Hair loss can also occur as a side effect from taking a medication, although this is usually temporary, and once the medication is stopped, the hair grows back. Some drugs known to cause hair loss include chemotherapy drugs, Accutane, antifungal drugs, heparin, warfarin, immunosuppressants, blood pressure medications, antidepressants and cholesterol-lowering drugs.

Complications

Understandably, hair loss can affect a man’s confidence, and their mental health takes a tumble. In some cases, counselling can help a man to regain his confidence and come to terms with his hair loss. There is also an increased risk of sunburn and sun-related skin damage in general, as obviously, there is no hair to protect the scalp from the sun. This is why it is important to remember the scalp when putting on sun cream.

Treatment Options

There are a variety of treatment options for men who are losing their hair. However, arguably the most effective and long-term treatment is a hair transplant. When intervention is done early enough, it is incredibly effective. Healthy hair follicles are harvested and relocated, so early intervention is important as there needs to be enough healthy hair follicles to transplant without leaving the areas of harvest sparse. Unfortunately, this type of treatment is not available on the NHS, and so it can be costly, which is why most Brits opt to go abroad for the treatment. The Longevita Hair Transplant is offered by the Longevita Clinic, which is located in Turkey. Turkey is a popular destination for many looking for cosmetic procedures as they have an abundance of highly trained surgeons who are often far more affordable.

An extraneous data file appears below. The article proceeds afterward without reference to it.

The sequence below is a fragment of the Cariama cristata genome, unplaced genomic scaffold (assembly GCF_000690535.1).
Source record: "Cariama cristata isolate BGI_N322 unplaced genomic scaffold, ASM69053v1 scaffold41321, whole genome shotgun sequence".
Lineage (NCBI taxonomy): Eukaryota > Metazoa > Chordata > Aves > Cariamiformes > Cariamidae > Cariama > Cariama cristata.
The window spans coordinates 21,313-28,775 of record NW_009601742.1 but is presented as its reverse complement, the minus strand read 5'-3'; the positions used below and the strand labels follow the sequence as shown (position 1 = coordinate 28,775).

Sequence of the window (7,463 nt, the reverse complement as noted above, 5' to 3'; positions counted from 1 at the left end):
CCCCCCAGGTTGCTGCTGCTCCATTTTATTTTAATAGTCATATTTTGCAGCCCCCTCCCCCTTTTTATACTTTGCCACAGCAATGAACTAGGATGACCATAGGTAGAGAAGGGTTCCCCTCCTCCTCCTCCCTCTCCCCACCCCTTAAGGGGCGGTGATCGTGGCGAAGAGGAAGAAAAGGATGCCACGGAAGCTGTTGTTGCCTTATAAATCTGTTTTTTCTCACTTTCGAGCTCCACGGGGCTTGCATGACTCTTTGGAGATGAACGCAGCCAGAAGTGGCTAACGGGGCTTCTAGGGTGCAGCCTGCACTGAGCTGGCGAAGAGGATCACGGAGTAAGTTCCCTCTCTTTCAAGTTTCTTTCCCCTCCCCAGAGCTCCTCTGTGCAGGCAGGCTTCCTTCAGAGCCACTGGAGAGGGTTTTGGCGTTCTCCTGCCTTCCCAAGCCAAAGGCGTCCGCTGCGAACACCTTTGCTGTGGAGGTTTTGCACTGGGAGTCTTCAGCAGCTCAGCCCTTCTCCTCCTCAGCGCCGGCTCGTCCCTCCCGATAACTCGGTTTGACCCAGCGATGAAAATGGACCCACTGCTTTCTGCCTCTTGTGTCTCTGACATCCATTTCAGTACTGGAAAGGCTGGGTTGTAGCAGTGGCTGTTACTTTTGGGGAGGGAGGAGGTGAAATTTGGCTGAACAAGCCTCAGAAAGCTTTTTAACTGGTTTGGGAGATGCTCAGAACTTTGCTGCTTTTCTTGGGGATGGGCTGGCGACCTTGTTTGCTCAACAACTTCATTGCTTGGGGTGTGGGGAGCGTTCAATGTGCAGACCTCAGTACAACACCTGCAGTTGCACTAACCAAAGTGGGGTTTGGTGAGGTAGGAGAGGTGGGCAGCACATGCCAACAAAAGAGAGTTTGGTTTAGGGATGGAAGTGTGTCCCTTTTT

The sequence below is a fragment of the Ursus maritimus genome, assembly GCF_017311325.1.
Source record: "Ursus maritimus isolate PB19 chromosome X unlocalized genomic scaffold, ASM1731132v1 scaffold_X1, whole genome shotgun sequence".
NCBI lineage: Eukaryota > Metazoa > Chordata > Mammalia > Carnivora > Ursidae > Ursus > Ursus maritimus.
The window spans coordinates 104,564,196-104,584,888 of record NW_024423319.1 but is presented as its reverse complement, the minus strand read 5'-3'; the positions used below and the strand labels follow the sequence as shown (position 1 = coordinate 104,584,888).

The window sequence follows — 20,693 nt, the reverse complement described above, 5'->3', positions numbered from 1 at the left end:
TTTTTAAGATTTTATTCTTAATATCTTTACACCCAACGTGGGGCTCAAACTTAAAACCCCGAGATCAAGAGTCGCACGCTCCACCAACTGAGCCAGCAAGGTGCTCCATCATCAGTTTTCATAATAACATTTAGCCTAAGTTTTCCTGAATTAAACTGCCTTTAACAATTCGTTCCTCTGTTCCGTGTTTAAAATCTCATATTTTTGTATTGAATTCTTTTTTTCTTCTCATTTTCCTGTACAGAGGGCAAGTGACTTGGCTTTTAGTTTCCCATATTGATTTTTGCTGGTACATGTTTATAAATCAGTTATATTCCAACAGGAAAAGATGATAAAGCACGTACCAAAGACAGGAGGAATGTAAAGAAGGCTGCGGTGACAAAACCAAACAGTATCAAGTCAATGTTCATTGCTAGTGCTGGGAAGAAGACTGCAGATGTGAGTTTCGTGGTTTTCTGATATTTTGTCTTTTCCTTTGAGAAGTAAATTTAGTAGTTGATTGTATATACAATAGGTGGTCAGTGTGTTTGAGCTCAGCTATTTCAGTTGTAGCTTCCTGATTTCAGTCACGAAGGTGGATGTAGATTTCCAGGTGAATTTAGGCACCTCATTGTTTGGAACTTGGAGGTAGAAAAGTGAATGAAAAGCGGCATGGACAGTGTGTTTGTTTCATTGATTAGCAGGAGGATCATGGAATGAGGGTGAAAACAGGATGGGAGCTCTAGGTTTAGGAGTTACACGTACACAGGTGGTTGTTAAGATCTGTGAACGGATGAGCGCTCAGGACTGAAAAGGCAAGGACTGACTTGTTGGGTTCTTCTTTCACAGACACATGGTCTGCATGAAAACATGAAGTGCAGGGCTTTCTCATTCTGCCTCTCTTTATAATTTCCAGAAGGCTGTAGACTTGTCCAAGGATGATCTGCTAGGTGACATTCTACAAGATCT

There are also medications that can be taken, although again, they are not available on the NHS. Finasteride was launched in the UK back in 2002, and it works by blocking the conversion of testosterone to dihydrotestosterone. The hair follicles are then not affected by this hormone, and they can return to their normal size. It can take a couple of months before any change is noticeable and up to a couple of years for full regrowth. It is often a lifelong medication as stopping it causes the follicles to shrink back down again. Minoxidil is a lotion that is applied topically, and it can be found at pharmacies without a prescription. However, there is a debate on how effective it is. It is most effective when used early on rather than after most hair loss has taken place. It seems that it is best used to prevent further hair loss, although regrowth does occur for some users.

Those are the only treatments for hair loss. Some men choose not to intervene at all, and if this is the case, then there is no need to change the hair care routine as it will not make the hair fall out any faster. For the men who do not want treatment, it is better to find a style that suits them. For example, a shorter style will make the hair loss less apparent, or some men choose to shave their heads entirely.

Lastly, there is always wigs or hairpieces, which has long been the traditional option. Some people find them useful, whereas for others, they are not convincing, and they can be uncomfortable. Finding a good one can also be expensive; however, very few treatments for hair loss are available on the NHS.

In Conclusion

Hair loss in men is incredibly common, and it can be a mentally exhausting process. However, as some causes are reversible, it isn’t all doom and gloom. If their form is not reversible, there are treatment options that can help slow the process or completely restore the hair.